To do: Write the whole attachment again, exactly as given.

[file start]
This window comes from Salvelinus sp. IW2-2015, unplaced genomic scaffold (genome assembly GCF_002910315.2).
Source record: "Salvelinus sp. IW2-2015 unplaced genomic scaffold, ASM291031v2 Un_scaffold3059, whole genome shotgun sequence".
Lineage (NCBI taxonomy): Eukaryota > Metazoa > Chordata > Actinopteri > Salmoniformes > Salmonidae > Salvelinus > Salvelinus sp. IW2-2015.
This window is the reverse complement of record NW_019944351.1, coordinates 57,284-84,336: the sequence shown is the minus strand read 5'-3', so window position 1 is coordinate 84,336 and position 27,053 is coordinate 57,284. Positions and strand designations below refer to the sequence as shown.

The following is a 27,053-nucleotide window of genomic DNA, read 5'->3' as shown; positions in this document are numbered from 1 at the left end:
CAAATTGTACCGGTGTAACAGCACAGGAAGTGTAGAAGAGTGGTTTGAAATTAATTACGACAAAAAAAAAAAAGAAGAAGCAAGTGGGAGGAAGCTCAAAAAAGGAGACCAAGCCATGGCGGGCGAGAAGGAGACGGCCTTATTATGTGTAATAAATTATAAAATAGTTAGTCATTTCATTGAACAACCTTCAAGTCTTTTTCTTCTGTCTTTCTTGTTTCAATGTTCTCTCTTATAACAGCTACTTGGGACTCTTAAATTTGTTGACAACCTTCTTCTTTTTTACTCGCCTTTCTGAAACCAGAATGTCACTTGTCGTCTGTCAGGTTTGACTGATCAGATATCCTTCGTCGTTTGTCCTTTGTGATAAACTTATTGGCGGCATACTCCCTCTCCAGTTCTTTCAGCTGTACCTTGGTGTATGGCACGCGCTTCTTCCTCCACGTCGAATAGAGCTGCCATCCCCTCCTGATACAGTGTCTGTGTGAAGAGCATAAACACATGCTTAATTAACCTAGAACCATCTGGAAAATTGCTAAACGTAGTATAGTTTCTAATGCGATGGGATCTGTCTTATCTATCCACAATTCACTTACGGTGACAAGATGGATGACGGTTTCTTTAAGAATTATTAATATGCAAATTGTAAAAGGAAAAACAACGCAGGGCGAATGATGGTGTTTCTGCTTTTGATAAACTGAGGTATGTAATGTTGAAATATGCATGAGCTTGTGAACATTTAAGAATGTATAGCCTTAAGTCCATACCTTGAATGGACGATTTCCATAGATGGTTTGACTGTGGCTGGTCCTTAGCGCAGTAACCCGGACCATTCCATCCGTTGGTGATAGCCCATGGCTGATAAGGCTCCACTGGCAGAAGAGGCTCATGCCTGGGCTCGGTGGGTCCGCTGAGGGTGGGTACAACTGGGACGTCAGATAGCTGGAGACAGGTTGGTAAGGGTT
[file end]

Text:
This window comes from Salvelinus sp. IW2-2015, unplaced genomic scaffold (genome assembly GCF_002910315.2).
Source record: "Salvelinus sp. IW2-2015 unplaced genomic scaffold, ASM291031v2 Un_scaffold3059, whole genome shotgun sequence".
Lineage (NCBI taxonomy): Eukaryota > Metazoa > Chordata > Actinopteri > Salmoniformes > Salmonidae > Salvelinus > Salvelinus sp. IW2-2015.
This window is the reverse complement of record NW_019944351.1, coordinates 57,284-84,336: the sequence shown is the minus strand read 5'-3', so window position 1 is coordinate 84,336 and position 27,053 is coordinate 57,284. Positions and strand designations below refer to the sequence as shown.

The following is a 27,053-nucleotide window of genomic DNA, read 5'->3' as shown; positions in this document are numbered from 1 at the left end:
CAAATTGTACCGGTGTAACAGCACAGGAAGTGTAGAAGAGTGGTTTGAAATTAATTACGACAAAAAAAAAAAAGAAGAAGCAAGTGGGAGGAAGCTCAAAAAAGGAGACCAAGCCATGGCGGGCGAGAAGGAGACGGCCTTATTATGTGTAATAAATTATAAAATAGTTAGTCATTTCATTGAACAACCTTCAAGTCTTTTTCTTCTGTCTTTCTTGTTTCAATGTTCTCTCTTATAACAGCTACTTGGGACTCTTAAATTTGTTGACAACCTTCTTCTTTTTTACTCGCCTTTCTGAAACCAGAATGTCACTTGTCGTCTGTCAGGTTTGACTGATCAGATATCCTTCGTCGTTTGTCCTTTGTGATAAACTTATTGGCGGCATACTCCCTCTCCAGTTCTTTCAGCTGTACCTTGGTGTATGGCACGCGCTTCTTCCTCCACGTCGAATAGAGCTGCCATCCCCTCCTGATACAGTGTCTGTGTGAAGAGCATAAACACATGCTTAATTAACCTAGAACCATCTGGAAAATTGCTAAACGTAGTATAGTTTCTAATGCGATGGGATCTGTCTTATCTATCCACAATTCACTTACGGTGACAAGATGGATGACGGTTTCTTTAAGAATTATTAATATGCAAATTGTAAAAGGAAAAACAACGCAGGGCGAATGATGGTGTTTCTGCTTTTGATAAACTGAGGTATGTAATGTTGAAATATGCATGAGCTTGTGAACATTTAAGAATGTATAGCCTTAAGTCCATACCTTGAATGGACGATTTCCATAGATGGTTTGACTGTGGCTGGTCCTTAGCGCAGTAACCCGGACCATTCCATCCGTTGGTGATAGCCCATGGCTGATAAGGCTCCACTGGCAGAAGAGGCTCATGCCTGGGCTCGGTGGGTCCGCTGAGGGTGGGTACAACTGGGACGTCAGATAGCTGGAGACAGGTTGGTAAGGGTT